With both your books concerning the death of a major character, can you talk about what fascinates you about death and the process of it?
It’s funny because I’m not fascinated with death. I’m fascinated with what’s anachronistically called “metaphysics.” I take my cues from physics or science and the observation that 96% of the universe is not available to our perception. So I’m interested in the greater whole of which we are a part, but cannot perceive. That makes death an interesting threshold. It fascinates me in the context of our mortality. It’s a great backdrop. It sets our eminence in release against the omega point of our mortal career. It’s this absolute value that I create narratively and aesthetically—it’s a powerful subject to write about. With Charlie in Enon, it all takes place in his head, these are projections, it becomes the psychology and emotional tectonics of grief, and he invents this other Enon in which he repatriates his daughter and he joins her there and that’s how he negotiates her passing. The idea is that her absence is as specific to and as highly articulated as her presence.
Being able to observe only a small part of the universe we’re a part of, is this why you often write from a lofted point of view? Like the seizures in Tinkers and the hallucinations in Enon?
That’s an interesting question because I’m interested in character rather than plot, but then you have these times when verisimilitude rears its ugly head, so I find ways to modulate my characters into these points of view that are heightened or poetic, but I think of that as practical logistics, ways of modulating even the reader into those states of mind so they don’t seem to come out of nowhere.
Did you notice a difference in editing between Bellevue [which published Tinkers] and Random House?
I’ve been supernaturally lucky with the editors I’ve had. Both Erika Goldman at Bellevue and Susan Kamil at Random House were, respectively, the first readers. The editing process was that I wouldn’t talk to either of them for months working on the book, and then we’d have conversations about it. As it got closer to publication, the conversations got more specific. Good editors say, “I like all this stuff, but there’s something off-key here, can you take a look at it?” And I’d say sure, I’ll take a look at it. With both editors I was fortunate that every time I’d go back, they’d read the revision and say, “That’s it.” It wouldn’t be, “In this scene this dog should bark twice.” There was none of that prescriptive stuff. It was absolutely wonderful. In both cases, for better or worse, what ended up between those covers is what I wrote.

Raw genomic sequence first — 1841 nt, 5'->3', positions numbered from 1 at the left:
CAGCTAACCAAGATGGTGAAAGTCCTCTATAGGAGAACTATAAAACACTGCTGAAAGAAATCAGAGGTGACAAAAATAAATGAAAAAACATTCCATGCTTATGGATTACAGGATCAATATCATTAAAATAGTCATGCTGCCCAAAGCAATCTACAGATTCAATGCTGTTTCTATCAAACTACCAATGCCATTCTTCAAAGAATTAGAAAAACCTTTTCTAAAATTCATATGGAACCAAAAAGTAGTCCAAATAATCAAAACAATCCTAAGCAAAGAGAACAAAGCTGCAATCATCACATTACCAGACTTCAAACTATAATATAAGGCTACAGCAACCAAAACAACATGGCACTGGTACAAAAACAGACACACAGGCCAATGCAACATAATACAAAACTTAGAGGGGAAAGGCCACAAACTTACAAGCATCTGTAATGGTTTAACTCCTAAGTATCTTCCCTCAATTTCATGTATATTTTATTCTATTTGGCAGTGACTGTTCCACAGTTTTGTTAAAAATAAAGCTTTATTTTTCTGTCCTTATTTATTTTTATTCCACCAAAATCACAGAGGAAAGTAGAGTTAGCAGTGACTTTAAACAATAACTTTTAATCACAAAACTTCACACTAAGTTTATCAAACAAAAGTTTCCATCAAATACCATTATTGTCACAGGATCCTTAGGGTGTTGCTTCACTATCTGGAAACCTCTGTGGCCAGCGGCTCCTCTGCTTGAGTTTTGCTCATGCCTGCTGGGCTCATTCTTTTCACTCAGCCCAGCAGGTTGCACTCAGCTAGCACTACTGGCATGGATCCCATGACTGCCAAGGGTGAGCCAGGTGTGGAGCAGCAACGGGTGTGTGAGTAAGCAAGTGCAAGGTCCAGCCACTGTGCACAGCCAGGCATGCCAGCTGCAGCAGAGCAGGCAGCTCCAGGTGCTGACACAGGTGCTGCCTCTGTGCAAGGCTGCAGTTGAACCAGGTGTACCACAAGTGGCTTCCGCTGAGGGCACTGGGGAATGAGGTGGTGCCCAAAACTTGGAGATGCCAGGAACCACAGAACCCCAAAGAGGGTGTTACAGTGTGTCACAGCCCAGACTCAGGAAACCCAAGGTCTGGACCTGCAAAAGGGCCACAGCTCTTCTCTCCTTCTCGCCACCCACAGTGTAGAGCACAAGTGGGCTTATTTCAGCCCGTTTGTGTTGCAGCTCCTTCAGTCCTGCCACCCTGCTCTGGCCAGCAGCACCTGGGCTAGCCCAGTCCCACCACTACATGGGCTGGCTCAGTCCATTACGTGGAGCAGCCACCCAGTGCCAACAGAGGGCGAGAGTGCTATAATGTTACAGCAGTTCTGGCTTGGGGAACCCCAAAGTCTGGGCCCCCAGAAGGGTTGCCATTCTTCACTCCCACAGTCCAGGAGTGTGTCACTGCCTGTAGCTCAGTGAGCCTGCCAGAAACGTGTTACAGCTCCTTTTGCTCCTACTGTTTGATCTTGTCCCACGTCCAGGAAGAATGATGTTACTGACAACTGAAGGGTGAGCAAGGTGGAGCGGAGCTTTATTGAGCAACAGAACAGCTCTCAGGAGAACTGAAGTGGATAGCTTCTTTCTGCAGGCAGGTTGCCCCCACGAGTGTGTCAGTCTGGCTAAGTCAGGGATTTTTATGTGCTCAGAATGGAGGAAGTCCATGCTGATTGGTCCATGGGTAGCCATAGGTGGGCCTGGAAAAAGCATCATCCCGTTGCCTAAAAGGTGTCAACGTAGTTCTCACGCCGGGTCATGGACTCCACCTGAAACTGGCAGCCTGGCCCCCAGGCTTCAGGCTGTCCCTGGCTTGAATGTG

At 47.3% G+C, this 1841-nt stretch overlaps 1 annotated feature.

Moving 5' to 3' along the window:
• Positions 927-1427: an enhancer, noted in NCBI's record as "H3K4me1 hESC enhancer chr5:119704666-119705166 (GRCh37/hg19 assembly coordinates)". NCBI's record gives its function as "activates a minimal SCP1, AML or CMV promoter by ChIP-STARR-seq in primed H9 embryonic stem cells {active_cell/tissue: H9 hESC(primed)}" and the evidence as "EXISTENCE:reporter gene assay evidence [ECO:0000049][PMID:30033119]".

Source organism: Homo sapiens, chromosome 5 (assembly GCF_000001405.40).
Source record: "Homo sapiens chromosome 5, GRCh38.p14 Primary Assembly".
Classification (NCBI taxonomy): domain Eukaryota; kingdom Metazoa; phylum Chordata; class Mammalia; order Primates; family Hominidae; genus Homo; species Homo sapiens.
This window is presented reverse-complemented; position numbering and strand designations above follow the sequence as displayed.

Since Tinkers took so long to publish and was such a success, I was wondering if you had any advice for young writers?
My advice comes out of my own situation, which is dangerous because it could sound normative. It took me a long time to get Tinkers published. I didn’t get my MFA until I was 32, and 10 years later I published my first book. So to me it’s all about playing your long game. But it’s also the good fortune I had. The silver lining of those years when I was trying to get Tinkers published but couldn’t were the years when I had to decide, “Why do I want to be a writer?” I realized that writing is the thing itself, writing is not a means to publication, writing is not a predicate of publication, so I spent years making art for art’s sake. If you want to be a writer, you write. Everybody wants to get published. You gotta play your long game. You don’t want to publish a crappy book, you don’t want to be a 50- or 60-year-old person embarrassed by the juvenilia that you were able to get published, and you don’t want to publish just because you can.